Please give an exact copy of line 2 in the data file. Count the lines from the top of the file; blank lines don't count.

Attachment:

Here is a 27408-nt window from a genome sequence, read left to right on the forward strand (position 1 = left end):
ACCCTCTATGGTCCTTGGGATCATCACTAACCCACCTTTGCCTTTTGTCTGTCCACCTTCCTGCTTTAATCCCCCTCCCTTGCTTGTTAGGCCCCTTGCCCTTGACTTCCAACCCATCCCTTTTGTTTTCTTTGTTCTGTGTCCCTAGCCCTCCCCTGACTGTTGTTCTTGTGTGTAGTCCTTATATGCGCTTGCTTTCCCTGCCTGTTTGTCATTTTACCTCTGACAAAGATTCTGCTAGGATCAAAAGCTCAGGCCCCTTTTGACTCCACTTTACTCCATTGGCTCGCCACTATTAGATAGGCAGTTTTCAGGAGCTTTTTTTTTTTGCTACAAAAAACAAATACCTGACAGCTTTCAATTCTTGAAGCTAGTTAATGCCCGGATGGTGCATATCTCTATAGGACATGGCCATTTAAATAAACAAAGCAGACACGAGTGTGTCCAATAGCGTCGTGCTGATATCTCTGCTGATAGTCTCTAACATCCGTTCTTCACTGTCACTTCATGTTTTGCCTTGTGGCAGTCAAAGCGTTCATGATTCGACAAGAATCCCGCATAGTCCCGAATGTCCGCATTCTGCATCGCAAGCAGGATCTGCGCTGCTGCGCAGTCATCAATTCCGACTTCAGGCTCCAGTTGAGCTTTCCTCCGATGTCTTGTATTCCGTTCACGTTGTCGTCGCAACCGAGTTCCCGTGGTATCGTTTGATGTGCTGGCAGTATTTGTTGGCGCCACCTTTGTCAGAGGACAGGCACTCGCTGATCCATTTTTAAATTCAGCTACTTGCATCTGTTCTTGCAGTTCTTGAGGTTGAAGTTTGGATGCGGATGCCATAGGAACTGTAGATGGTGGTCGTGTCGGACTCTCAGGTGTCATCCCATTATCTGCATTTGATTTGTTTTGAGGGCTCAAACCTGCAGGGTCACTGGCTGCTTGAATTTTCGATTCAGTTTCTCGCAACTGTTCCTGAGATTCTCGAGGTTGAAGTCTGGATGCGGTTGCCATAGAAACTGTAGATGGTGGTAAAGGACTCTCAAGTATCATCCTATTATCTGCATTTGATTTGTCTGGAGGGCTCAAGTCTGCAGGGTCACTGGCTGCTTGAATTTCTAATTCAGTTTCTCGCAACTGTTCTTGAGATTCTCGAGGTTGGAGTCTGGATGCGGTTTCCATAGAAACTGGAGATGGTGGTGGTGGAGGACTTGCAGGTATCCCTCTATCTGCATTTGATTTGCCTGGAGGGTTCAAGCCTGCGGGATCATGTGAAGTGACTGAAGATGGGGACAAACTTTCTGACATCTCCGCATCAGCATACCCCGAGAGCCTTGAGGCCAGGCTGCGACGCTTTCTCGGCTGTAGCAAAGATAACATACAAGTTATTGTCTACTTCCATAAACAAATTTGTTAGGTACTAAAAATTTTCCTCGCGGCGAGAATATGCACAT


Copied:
ACCCTCTATGGTCCTTGGGATCATCACTAACCCACCTTTGCCTTTTGTCTGTCCACCTTCCTGCTTTAATCCCCCTCCCTTGCTTGTTAGGCCCCTTGCCCTTGACTTCCAACCCATCCCTTTTGTTTTCTTTGTTCTGTGTCCCTAGCCCTCCCCTGACTGTTGTTCTTGTGTGTAGTCCTTATATGCGCTTGCTTTCCCTGCCTGTTTGTCATTTTACCTCTGACAAAGATTCTGCTAGGATCAAAAGCTCAGGCCCCTTTTGACTCCACTTTACTCCATTGGCTCGCCACTATTAGATAGGCAGTTTTCAGGAGCTTTTTTTTTTTGCTACAAAAAACAAATACCTGACAGCTTTCAATTCTTGAAGCTAGTTAATGCCCGGATGGTGCATATCTCTATAGGACATGGCCATTTAAATAAACAAAGCAGACACGAGTGTGTCCAATAGCGTCGTGCTGATATCTCTGCTGATAGTCTCTAACATCCGTTCTTCACTGTCACTTCATGTTTTGCCTTGTGGCAGTCAAAGCGTTCATGATTCGACAAGAATCCCGCATAGTCCCGAATGTCCGCATTCTGCATCGCAAGCAGGATCTGCGCTGCTGCGCAGTCATCAATTCCGACTTCAGGCTCCAGTTGAGCTTTCCTCCGATGTCTTGTATTCCGTTCACGTTGTCGTCGCAACCGAGTTCCCGTGGTATCGTTTGATGTGCTGGCAGTATTTGTTGGCGCCACCTTTGTCAGAGGACAGGCACTCGCTGATCCATTTTTAAATTCAGCTACTTGCATCTGTTCTTGCAGTTCTTGAGGTTGAAGTTTGGATGCGGATGCCATAGGAACTGTAGATGGTGGTCGTGTCGGACTCTCAGGTGTCATCCCATTATCTGCATTTGATTTGTTTTGAGGGCTCAAACCTGCAGGGTCACTGGCTGCTTGAATTTTCGATTCAGTTTCTCGCAACTGTTCCTGAGATTCTCGAGGTTGAAGTCTGGATGCGGTTGCCATAGAAACTGTAGATGGTGGTAAAGGACTCTCAAGTATCATCCTATTATCTGCATTTGATTTGTCTGGAGGGCTCAAGTCTGCAGGGTCACTGGCTGCTTGAATTTCTAATTCAGTTTCTCGCAACTGTTCTTGAGATTCTCGAGGTTGGAGTCTGGATGCGGTTTCCATAGAAACTGGAGATGGTGGTGGTGGAGGACTTGCAGGTATCCCTCTATCTGCATTTGATTTGCCTGGAGGGTTCAAGCCTGCGGGATCATGTGAAGTGACTGAAGATGGGGACAAACTTTCTGACATCTCCGCATCAGCATACCCCGAGAGCCTTGAGGCCAGGCTGCGACGCTTTCTCGGCTGTAGCAAAGATAACATACAAGTTATTGTCTACTTCCATAAACAAATTTGTTAGGTACTAAAAATTTTCCTCGCGGCGAGAATATGCACAT